in monthly installments, at the end of each month. That the Fidelity National Bank entered into possession under this and. so .continued until the 20th of June, 1887, when the comptroller of the currency.took posse13sion of the pr9perty and assets of the bank, and the bank suspended operations. That on the 27th of June, 1887, the defendantwas appointed reCeiver, and entered into possession of the property of the bank, and has ever since continued as receiver. That on the BOth of June, 1887, the <)omptroller.of the currency instituted proceedh1gS which resulted in forfeiture ofthe charter ofthe Fidelity National Bank, by an order made by this court on the 12th of July, 1887. That the assets which passeq into the hands of the receiver are insufficient to pay thedehts of the bank. That there are due for rent upon this lease various amounts, se,t forth in the bill of the complainant, being $155.55 for each of the months Septemfor the month of June, 1887 ,and ber, October, November, and December, 1887. There is no explana:tion in the bill of this diminished amount, but the statement was made .by c.ounsel upon the argument that the receiver occupied the premises during those mouths upon an agreement at that sum. which, being Pllid, reduced the rent to the sum of; $291.66, instead of $4515.55; and this arrangement reserved all rights of both parties, without prejudice to the rights of either. The bill proceeds to state that the premises are vacant; receiver refused toenter::into possession; that the value of the premises is decreased to $S,OQOperannumj and that the complainant has been damaged in the sum of $50,000-Flirst, by reason of the insolvency of the Fidelity National Bank; second, by reason of the dissolution of the corporation; third, hy reason of the forfeiture of its charter; and, fourth, by the refusal of the receiver to take under the contract, and pay the rent. Th,e clairp was presented to. the receiver, and rejected. declared, and others are to follow. And the bill One proceeds to aver that the complllinantwill be entirely without remedy unless allowed to prove for a gross sum, which shall be a commutation of the entire rentl-or rather, the present value of tl,le rent for the entire terml and receive dividends thoreou. The prayer is that the receiver: . be required to withhold from the assets in his hands the sum of $50,000, meet the damages from month to ulOnth, or that.the cash value may be ascertalned, and the complainant be allowed to prove claim forrthe same. The grounds' of the damages claimed, I have already stated. The first reason of the insolvency of the Fidelity Bank," seems to meto ground, have nothing whatever in it. this lease had been for one month, or for three months, and the bank, having paid the rent in adval1ce,had become insolvent just before the expiration of the term, and thereby the rental value of the premises had been dirninished, could it be maintained that the lessor would be entitled to claim damages against the lessee? It seems to me, certainly not. Now, the secondclairn, "by reason of the dissolution of the corporation," that is not anything for which the receiver can be held liable; nor can be held liable for the forfeiture of the charter of the Fidelity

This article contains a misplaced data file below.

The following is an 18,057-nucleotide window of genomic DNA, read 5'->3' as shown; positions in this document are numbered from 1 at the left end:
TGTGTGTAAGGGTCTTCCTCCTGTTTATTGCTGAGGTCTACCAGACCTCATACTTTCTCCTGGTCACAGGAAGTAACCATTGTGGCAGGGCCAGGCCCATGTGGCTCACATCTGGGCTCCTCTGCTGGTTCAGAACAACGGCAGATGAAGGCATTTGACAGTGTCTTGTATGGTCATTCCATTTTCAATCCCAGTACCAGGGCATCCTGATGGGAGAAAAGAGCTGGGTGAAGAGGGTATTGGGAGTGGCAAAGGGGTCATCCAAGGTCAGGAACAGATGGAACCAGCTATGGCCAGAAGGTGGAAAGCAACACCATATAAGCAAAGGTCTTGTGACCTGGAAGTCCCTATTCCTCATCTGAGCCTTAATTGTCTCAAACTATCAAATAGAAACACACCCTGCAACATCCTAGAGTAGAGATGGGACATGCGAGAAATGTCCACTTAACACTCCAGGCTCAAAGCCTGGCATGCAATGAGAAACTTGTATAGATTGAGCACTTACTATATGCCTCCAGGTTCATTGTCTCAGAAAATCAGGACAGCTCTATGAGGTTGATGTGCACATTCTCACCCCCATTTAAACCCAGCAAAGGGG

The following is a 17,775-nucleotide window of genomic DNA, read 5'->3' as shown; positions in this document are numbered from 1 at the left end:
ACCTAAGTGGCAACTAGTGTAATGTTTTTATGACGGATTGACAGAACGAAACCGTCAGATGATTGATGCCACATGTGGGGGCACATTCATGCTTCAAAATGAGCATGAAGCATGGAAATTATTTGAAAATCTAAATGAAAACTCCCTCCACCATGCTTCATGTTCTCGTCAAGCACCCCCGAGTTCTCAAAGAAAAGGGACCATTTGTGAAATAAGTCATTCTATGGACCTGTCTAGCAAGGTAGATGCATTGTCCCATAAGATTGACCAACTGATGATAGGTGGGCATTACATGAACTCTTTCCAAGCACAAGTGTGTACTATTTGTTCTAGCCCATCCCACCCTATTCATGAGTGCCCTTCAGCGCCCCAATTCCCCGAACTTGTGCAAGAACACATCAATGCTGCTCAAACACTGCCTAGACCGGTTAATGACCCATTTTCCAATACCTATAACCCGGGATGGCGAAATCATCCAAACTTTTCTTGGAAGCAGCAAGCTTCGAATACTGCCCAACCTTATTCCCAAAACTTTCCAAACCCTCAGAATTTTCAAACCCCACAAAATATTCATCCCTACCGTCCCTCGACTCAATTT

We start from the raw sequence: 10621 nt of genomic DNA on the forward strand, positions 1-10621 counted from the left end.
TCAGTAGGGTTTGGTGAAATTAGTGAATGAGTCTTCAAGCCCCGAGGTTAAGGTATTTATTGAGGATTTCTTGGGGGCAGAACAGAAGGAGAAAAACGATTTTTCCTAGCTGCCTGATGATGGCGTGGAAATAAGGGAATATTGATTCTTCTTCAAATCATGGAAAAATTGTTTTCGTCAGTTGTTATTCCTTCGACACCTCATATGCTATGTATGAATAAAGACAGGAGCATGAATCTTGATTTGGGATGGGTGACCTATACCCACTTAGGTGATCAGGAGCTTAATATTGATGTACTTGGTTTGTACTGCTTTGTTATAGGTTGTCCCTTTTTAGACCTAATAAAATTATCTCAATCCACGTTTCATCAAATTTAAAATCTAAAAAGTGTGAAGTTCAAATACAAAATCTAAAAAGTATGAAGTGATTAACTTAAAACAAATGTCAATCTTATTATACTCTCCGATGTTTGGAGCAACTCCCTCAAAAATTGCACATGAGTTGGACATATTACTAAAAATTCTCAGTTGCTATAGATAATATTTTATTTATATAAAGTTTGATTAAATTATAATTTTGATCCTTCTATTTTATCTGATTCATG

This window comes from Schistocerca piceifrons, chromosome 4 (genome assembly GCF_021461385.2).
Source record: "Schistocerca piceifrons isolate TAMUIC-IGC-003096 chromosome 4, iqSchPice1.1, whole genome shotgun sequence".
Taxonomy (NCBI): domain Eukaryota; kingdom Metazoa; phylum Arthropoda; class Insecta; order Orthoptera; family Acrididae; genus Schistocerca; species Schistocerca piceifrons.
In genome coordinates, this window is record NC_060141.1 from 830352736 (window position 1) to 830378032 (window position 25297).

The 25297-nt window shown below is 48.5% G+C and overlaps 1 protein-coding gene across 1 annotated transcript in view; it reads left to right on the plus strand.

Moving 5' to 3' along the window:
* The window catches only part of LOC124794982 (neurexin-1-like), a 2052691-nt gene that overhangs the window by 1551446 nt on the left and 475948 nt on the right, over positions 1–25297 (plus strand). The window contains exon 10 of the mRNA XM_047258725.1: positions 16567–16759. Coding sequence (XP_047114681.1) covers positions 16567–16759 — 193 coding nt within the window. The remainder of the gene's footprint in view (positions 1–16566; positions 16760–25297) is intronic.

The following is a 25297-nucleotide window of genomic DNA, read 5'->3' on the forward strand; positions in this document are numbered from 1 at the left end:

FIDELITY SAFE DEPOSIT &. TRUST CO. ". ARMSTROI\G.